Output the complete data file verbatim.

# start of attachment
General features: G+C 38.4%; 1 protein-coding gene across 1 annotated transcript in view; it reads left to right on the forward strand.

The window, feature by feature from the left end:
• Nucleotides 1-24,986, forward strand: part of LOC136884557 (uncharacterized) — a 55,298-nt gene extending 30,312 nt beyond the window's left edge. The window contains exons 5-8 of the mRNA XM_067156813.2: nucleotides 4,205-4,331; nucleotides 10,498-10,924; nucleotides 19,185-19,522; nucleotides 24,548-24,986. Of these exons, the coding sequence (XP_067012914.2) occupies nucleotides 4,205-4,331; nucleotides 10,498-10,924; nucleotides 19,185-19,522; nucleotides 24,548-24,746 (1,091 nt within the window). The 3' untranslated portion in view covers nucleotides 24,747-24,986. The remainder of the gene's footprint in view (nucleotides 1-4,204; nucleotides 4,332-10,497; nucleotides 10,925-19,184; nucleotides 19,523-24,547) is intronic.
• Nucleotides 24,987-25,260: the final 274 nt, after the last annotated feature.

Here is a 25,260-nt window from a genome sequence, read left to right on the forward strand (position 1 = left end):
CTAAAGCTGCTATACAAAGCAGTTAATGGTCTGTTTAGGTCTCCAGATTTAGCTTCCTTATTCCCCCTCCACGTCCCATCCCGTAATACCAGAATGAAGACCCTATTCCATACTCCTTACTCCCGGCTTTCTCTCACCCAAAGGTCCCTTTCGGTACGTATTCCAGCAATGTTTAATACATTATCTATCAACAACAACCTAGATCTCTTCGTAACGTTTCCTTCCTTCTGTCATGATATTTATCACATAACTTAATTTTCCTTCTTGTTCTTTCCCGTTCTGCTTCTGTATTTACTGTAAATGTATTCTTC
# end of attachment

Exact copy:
General features: G+C 38.4%; 1 protein-coding gene across 1 annotated transcript in view; it reads left to right on the forward strand.

The window, feature by feature from the left end:
• Nucleotides 1-24,986, forward strand: part of LOC136884557 (uncharacterized) — a 55,298-nt gene extending 30,312 nt beyond the window's left edge. The window contains exons 5-8 of the mRNA XM_067156813.2: nucleotides 4,205-4,331; nucleotides 10,498-10,924; nucleotides 19,185-19,522; nucleotides 24,548-24,986. Of these exons, the coding sequence (XP_067012914.2) occupies nucleotides 4,205-4,331; nucleotides 10,498-10,924; nucleotides 19,185-19,522; nucleotides 24,548-24,746 (1,091 nt within the window). The 3' untranslated portion in view covers nucleotides 24,747-24,986. The remainder of the gene's footprint in view (nucleotides 1-4,204; nucleotides 4,332-10,497; nucleotides 10,925-19,184; nucleotides 19,523-24,547) is intronic.
• Nucleotides 24,987-25,260: the final 274 nt, after the last annotated feature.

Here is a 25,260-nt window from a genome sequence, read left to right on the forward strand (position 1 = left end):
CTAAAGCTGCTATACAAAGCAGTTAATGGTCTGTTTAGGTCTCCAGATTTAGCTTCCTTATTCCCCCTCCACGTCCCATCCCGTAATACCAGAATGAAGACCCTATTCCATACTCCTTACTCCCGGCTTTCTCTCACCCAAAGGTCCCTTTCGGTACGTATTCCAGCAATGTTTAATACATTATCTATCAACAACAACCTAGATCTCTTCGTAACGTTTCCTTCCTTCTGTCATGATATTTATCACATAACTTAATTTTCCTTCTTGTTCTTTCCCGTTCTGCTTCTGTATTTACTGTAAATGTATTCTTC